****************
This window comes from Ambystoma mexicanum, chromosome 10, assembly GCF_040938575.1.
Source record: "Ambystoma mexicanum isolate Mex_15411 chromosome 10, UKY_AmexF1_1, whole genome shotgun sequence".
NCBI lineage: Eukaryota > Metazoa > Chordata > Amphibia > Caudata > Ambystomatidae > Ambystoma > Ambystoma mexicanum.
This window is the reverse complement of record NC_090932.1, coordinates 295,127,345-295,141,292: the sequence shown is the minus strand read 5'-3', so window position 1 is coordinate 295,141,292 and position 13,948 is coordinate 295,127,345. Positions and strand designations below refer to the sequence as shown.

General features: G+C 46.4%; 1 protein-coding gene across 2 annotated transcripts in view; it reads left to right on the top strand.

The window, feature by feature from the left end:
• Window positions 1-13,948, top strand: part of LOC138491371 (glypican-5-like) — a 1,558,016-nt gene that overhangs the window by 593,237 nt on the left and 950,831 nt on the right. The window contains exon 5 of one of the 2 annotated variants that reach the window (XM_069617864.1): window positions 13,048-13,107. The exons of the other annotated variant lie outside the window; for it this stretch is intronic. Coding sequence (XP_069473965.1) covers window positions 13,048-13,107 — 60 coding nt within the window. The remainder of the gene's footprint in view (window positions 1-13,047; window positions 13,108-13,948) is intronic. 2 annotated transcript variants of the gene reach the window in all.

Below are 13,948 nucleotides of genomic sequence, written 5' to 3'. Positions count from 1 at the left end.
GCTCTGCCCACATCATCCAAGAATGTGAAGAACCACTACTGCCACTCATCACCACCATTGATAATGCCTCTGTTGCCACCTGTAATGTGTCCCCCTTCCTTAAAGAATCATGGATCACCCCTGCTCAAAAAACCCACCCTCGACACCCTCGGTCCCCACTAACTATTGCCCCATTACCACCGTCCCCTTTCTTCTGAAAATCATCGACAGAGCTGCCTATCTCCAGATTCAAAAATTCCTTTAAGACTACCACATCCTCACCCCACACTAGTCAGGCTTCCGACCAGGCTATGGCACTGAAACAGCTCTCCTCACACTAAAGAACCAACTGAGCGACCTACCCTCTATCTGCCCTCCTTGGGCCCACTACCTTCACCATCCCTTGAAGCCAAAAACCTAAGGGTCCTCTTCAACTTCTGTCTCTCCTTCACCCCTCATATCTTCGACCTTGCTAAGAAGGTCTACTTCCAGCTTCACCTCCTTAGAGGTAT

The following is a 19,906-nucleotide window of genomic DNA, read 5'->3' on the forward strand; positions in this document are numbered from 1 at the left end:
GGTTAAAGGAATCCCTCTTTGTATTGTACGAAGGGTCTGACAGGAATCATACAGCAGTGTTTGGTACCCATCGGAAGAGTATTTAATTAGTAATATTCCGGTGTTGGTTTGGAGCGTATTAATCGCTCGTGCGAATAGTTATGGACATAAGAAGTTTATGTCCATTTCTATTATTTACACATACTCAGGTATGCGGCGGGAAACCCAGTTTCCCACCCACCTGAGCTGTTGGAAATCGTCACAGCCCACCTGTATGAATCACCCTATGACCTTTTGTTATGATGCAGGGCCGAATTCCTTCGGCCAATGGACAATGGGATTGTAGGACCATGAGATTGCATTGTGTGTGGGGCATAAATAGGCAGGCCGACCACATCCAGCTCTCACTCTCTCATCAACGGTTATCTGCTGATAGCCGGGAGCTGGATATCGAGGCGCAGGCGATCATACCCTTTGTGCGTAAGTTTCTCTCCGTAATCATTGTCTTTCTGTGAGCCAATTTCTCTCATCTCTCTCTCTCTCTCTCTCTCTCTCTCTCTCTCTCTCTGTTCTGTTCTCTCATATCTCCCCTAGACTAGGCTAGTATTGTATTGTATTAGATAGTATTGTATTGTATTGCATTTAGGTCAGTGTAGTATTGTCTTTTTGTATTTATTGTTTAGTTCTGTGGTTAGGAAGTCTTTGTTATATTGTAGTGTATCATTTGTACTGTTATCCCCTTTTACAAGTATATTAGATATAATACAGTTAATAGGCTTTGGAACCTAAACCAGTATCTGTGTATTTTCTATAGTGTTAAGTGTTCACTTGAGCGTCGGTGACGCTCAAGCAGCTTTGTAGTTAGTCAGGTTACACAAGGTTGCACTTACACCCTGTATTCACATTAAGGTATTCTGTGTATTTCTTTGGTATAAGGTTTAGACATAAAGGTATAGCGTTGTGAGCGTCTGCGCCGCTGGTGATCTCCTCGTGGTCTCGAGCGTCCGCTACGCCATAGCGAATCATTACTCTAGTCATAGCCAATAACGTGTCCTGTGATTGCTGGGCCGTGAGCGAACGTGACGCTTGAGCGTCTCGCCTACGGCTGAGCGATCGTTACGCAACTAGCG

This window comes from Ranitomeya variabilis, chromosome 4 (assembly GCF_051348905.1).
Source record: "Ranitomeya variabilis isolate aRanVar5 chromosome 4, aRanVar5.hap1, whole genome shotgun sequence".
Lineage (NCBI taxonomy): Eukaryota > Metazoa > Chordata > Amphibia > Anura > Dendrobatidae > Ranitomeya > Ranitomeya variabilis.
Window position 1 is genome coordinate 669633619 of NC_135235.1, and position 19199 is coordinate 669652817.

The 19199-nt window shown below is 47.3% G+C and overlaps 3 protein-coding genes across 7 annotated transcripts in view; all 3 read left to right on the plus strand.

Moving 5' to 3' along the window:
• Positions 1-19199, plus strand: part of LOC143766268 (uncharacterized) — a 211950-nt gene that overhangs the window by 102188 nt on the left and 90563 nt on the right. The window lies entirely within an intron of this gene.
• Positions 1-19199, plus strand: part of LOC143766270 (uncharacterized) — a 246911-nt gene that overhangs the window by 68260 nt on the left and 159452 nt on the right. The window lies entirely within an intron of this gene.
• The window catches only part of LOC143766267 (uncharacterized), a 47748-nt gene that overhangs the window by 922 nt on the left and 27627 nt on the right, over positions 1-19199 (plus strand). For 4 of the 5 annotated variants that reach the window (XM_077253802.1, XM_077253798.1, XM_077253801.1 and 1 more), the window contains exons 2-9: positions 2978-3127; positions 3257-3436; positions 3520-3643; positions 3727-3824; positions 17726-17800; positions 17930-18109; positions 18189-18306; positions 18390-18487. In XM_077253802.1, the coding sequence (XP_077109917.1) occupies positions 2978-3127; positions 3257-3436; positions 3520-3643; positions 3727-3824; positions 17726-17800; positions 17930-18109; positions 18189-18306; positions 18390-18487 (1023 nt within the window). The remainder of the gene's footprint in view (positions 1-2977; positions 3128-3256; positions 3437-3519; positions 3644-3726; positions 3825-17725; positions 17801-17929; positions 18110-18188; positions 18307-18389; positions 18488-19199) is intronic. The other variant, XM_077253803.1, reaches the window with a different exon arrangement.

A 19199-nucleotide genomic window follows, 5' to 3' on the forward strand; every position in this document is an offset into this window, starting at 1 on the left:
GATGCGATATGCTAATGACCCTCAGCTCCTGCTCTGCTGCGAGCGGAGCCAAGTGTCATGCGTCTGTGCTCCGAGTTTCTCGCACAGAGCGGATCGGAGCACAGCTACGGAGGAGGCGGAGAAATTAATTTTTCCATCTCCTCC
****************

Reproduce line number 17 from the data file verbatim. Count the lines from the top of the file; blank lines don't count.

Moving 5' to 3' along the window: